Walking in synchronicity with their heads held high, members of the Odd Fellows Fraternity march through Boston as they display their unity, strength, and power as a group. Wearing their carefully-pressed uniforms adorned with sashes and medals, they walk in rows of three in perfect unison. As they progress down the road, several gentlemen dressed in dark suits and hats admire the parade from the sidewalk. Rustic stone buildings line the streets, and billboards reading "Fenway Theater" and "Edison" peak out from behind the buildings. This photograph perfectly captures many historic, iconic elements of the Boston area and their sense of timelessness, as well as an immense pride for the country of America.
It is unknown when the Odd Fellows Fraternity was first established, but its origins can be traced as far back to the 1700s in England: the Odd Fellows' oldest-surviving lodge record, the “Rules of Loyal Aristarchus Lodge no.9" was discovered in England and dated March 12, 1778. This document confirms that the Odd Fellows had already existed for a number of years and that at least eight other lodges were developed as well. As their influence expanded, the organization came to be officially recognized in America in Baltimore on April 26, 1819 (several lodges had already existed in New York prior to the organization's recognition). The Odd Fellows still operates today, and its objectives include promoting personal and social development and aiding those in need.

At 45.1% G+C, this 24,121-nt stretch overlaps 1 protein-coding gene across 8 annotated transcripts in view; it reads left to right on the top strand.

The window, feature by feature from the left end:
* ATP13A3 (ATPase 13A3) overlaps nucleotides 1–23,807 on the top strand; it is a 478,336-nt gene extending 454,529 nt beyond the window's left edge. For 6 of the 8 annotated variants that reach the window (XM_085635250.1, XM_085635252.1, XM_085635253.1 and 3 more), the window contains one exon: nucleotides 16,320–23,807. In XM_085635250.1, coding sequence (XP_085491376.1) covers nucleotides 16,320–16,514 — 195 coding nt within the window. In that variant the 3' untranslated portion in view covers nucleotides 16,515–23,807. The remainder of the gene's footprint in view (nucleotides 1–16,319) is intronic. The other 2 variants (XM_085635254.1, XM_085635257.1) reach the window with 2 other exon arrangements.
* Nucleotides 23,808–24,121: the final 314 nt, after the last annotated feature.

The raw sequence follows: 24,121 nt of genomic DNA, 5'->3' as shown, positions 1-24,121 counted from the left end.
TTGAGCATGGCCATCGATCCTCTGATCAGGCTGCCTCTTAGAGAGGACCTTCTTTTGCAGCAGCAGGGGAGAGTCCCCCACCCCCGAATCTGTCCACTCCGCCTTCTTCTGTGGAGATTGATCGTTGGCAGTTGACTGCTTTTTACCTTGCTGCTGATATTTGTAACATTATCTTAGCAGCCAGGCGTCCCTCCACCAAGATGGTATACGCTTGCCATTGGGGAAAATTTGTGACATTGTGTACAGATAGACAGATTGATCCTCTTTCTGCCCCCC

From the collection of Fred Bodin of Gloucester MA. Fred was a long time resident and well-known photographer of Gloucester and had one of the best private collections of New England nautical photographs in private hands. Fred was a photojournalist having graduated with this degree from Syracuse University and worked for Yankee Magazine. Fred passed away in 2016 and HIP purchased his collection from his estate.